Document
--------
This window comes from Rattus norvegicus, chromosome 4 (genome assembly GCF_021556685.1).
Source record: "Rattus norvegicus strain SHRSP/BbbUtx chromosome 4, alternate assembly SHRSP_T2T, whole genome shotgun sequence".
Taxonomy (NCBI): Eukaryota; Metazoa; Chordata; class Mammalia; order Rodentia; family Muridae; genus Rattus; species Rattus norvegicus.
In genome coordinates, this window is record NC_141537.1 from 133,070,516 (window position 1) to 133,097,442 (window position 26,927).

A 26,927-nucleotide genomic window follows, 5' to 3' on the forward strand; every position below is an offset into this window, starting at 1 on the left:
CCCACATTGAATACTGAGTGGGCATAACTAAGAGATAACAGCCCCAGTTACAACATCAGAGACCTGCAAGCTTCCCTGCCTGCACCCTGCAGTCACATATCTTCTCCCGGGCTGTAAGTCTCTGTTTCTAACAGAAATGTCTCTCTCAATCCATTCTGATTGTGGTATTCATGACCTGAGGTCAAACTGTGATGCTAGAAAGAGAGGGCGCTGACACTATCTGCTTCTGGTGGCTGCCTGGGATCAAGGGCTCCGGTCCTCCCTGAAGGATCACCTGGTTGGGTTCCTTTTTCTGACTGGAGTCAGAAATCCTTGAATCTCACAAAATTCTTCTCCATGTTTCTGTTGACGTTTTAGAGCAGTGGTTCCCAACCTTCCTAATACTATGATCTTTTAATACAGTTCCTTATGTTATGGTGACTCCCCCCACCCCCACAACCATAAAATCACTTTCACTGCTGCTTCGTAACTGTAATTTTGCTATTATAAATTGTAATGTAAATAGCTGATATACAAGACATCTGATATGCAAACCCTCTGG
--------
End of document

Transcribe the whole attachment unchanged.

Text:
This window comes from Rattus norvegicus, chromosome 4 (genome assembly GCF_021556685.1).
Source record: "Rattus norvegicus strain SHRSP/BbbUtx chromosome 4, alternate assembly SHRSP_T2T, whole genome shotgun sequence".
Taxonomy (NCBI): Eukaryota; Metazoa; Chordata; class Mammalia; order Rodentia; family Muridae; genus Rattus; species Rattus norvegicus.
In genome coordinates, this window is record NC_141537.1 from 133,070,516 (window position 1) to 133,097,442 (window position 26,927).

A 26,927-nucleotide genomic window follows, 5' to 3' on the forward strand; every position below is an offset into this window, starting at 1 on the left:
CCCACATTGAATACTGAGTGGGCATAACTAAGAGATAACAGCCCCAGTTACAACATCAGAGACCTGCAAGCTTCCCTGCCTGCACCCTGCAGTCACATATCTTCTCCCGGGCTGTAAGTCTCTGTTTCTAACAGAAATGTCTCTCTCAATCCATTCTGATTGTGGTATTCATGACCTGAGGTCAAACTGTGATGCTAGAAAGAGAGGGCGCTGACACTATCTGCTTCTGGTGGCTGCCTGGGATCAAGGGCTCCGGTCCTCCCTGAAGGATCACCTGGTTGGGTTCCTTTTTCTGACTGGAGTCAGAAATCCTTGAATCTCACAAAATTCTTCTCCATGTTTCTGTTGACGTTTTAGAGCAGTGGTTCCCAACCTTCCTAATACTATGATCTTTTAATACAGTTCCTTATGTTATGGTGACTCCCCCCACCCCCACAACCATAAAATCACTTTCACTGCTGCTTCGTAACTGTAATTTTGCTATTATAAATTGTAATGTAAATAGCTGATATACAAGACATCTGATATGCAAACCCTCTGG